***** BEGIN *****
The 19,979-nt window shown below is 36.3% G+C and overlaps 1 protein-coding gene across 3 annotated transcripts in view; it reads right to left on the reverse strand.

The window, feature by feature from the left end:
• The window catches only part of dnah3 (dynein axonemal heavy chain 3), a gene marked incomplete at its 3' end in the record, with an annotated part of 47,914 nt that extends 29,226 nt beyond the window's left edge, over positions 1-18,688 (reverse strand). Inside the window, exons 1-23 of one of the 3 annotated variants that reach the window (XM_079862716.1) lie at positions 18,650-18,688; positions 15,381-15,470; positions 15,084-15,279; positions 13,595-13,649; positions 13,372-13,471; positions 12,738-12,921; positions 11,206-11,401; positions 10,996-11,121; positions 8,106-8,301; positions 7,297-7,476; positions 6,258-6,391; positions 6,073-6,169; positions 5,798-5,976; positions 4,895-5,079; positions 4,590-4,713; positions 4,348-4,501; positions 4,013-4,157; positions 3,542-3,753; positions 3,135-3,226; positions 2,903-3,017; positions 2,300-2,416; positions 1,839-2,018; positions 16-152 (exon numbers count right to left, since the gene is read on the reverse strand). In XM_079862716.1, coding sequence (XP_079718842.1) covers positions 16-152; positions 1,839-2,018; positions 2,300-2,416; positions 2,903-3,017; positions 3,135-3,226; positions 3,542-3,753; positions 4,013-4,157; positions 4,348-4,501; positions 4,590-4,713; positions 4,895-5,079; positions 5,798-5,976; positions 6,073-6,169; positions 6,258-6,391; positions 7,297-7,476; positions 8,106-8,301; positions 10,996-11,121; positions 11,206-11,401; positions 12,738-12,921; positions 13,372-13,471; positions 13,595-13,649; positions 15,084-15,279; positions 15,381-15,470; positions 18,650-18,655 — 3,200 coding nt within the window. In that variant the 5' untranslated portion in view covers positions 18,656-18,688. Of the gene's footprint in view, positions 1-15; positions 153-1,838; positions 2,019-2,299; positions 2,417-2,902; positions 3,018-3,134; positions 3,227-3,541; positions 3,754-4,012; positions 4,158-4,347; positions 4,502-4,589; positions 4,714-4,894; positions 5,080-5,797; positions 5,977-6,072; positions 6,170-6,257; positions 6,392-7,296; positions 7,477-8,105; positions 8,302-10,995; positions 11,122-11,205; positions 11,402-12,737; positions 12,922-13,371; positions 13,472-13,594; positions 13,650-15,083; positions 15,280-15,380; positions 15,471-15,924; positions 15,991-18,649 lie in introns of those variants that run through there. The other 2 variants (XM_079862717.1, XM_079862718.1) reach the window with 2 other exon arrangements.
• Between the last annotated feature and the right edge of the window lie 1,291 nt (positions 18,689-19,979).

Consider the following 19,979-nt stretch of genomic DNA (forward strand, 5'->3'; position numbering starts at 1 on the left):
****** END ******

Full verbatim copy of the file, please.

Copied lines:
The 19,979-nt window shown below is 36.3% G+C and overlaps 1 protein-coding gene across 3 annotated transcripts in view; it reads right to left on the reverse strand.

The window, feature by feature from the left end:
• The window catches only part of dnah3 (dynein axonemal heavy chain 3), a gene marked incomplete at its 3' end in the record, with an annotated part of 47,914 nt that extends 29,226 nt beyond the window's left edge, over positions 1-18,688 (reverse strand). Inside the window, exons 1-23 of one of the 3 annotated variants that reach the window (XM_079862716.1) lie at positions 18,650-18,688; positions 15,381-15,470; positions 15,084-15,279; positions 13,595-13,649; positions 13,372-13,471; positions 12,738-12,921; positions 11,206-11,401; positions 10,996-11,121; positions 8,106-8,301; positions 7,297-7,476; positions 6,258-6,391; positions 6,073-6,169; positions 5,798-5,976; positions 4,895-5,079; positions 4,590-4,713; positions 4,348-4,501; positions 4,013-4,157; positions 3,542-3,753; positions 3,135-3,226; positions 2,903-3,017; positions 2,300-2,416; positions 1,839-2,018; positions 16-152 (exon numbers count right to left, since the gene is read on the reverse strand). In XM_079862716.1, coding sequence (XP_079718842.1) covers positions 16-152; positions 1,839-2,018; positions 2,300-2,416; positions 2,903-3,017; positions 3,135-3,226; positions 3,542-3,753; positions 4,013-4,157; positions 4,348-4,501; positions 4,590-4,713; positions 4,895-5,079; positions 5,798-5,976; positions 6,073-6,169; positions 6,258-6,391; positions 7,297-7,476; positions 8,106-8,301; positions 10,996-11,121; positions 11,206-11,401; positions 12,738-12,921; positions 13,372-13,471; positions 13,595-13,649; positions 15,084-15,279; positions 15,381-15,470; positions 18,650-18,655 — 3,200 coding nt within the window. In that variant the 5' untranslated portion in view covers positions 18,656-18,688. Of the gene's footprint in view, positions 1-15; positions 153-1,838; positions 2,019-2,299; positions 2,417-2,902; positions 3,018-3,134; positions 3,227-3,541; positions 3,754-4,012; positions 4,158-4,347; positions 4,502-4,589; positions 4,714-4,894; positions 5,080-5,797; positions 5,977-6,072; positions 6,170-6,257; positions 6,392-7,296; positions 7,477-8,105; positions 8,302-10,995; positions 11,122-11,205; positions 11,402-12,737; positions 12,922-13,371; positions 13,472-13,594; positions 13,650-15,083; positions 15,280-15,380; positions 15,471-15,924; positions 15,991-18,649 lie in introns of those variants that run through there. The other 2 variants (XM_079862717.1, XM_079862718.1) reach the window with 2 other exon arrangements.
• Between the last annotated feature and the right edge of the window lie 1,291 nt (positions 18,689-19,979).

Consider the following 19,979-nt stretch of genomic DNA (forward strand, 5'->3'; position numbering starts at 1 on the left):